When the Chapman community went into isolation, Professor Micol Hebron (Art) had to improvise her plans for Contemporary Gallery Practice class, which relied on weekly travel to area art galleries as part of their curriculum. She found a solution in one of her former student’s projects and now, she is using an Instagram challenge to educate her class virtually.
Sarah Waldorf (‘12, Art), a Wilkinson alum who now leads social media for The Getty Center, which wanted to keep the public engaged even after the museum was forced to temporarily close its doors. Waldorf conceived #BetweenArtandQuarantine, an online project encouraging people to recreate famous artwork using themselves and items available to them at home.
“I thought of [the class project] as a nice way to pay homage to Sarah – a studio art alumna – and to build a connection between past and present art students at Chapman,” said Hebron. “It’s great when we can show students examples of viable, enriching careers in the arts, such as the one Sarah has built.”
Hebron saw the Getty challenge as the perfect creative outlet to demonstrate an important component of the Contemporary Gallery Practice class: what it means to be learning and making art from home.
Her students were tasked with recreating pieces from the Getty collection using only three objects or individuals. What resulted was an eclectic mix of images featuring posed bodies and common household objects, like television sets and bedspreads.
“There’s a sense of connecting with people around the world, which must feel great, especially in this time,” Waldorf told Chapman. “I’ve received a lot of messages that said, ‘Please don’t stop sharing these.’ Seeing creativity is so healing.”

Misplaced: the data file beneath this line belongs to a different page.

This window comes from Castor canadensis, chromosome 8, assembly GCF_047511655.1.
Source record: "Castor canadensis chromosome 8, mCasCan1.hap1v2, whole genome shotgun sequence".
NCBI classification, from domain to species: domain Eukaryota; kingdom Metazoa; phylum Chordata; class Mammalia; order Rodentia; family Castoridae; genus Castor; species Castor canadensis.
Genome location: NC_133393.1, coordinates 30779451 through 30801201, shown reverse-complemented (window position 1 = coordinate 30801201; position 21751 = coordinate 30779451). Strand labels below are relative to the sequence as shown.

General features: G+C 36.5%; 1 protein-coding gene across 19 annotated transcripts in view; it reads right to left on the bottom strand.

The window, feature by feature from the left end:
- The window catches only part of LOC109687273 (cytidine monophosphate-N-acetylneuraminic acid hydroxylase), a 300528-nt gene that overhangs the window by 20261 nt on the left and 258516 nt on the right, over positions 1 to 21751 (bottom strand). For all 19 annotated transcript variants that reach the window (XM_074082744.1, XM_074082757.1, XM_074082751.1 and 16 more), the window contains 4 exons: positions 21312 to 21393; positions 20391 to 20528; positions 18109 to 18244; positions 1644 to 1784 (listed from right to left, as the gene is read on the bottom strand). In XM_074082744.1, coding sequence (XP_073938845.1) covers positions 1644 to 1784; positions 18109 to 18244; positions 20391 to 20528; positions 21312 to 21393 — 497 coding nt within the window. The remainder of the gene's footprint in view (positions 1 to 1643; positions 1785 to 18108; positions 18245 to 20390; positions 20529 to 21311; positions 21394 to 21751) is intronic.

The Getty project has even inspired Wilkinson College’s Phyllis and Ross Escalette Permanent Collection of Art, which started a weekly version of the challenge. Every Friday, they are featuring posts on Instagram with re-creations of pieces from the Escalette’s collection.
Especially during this time in quarantine, people are relying on the arts – music, literature, graphic design, game design, digital imagery – to get them through the everyday. Projects like Waldorf’s exemplify how influential and powerful the creativity of the Chapman community can be during uncertain times.
“Art, in all of its forms, allows us to express and share our truths and experiences with each other, which in turn, cultivates empathy, and empathy is the quintessence of connection,” added Hebron. “Can you possibly imagine working, learning, and living during quarantine without art? I can’t.”
As an undergraduate Waldorf participated in the “Getty Marrow Undergraduate Internship,” which segued into a full-time job at the Getty. For more information about internships, contact Wilkinson College’s career advisor Erin Berthon.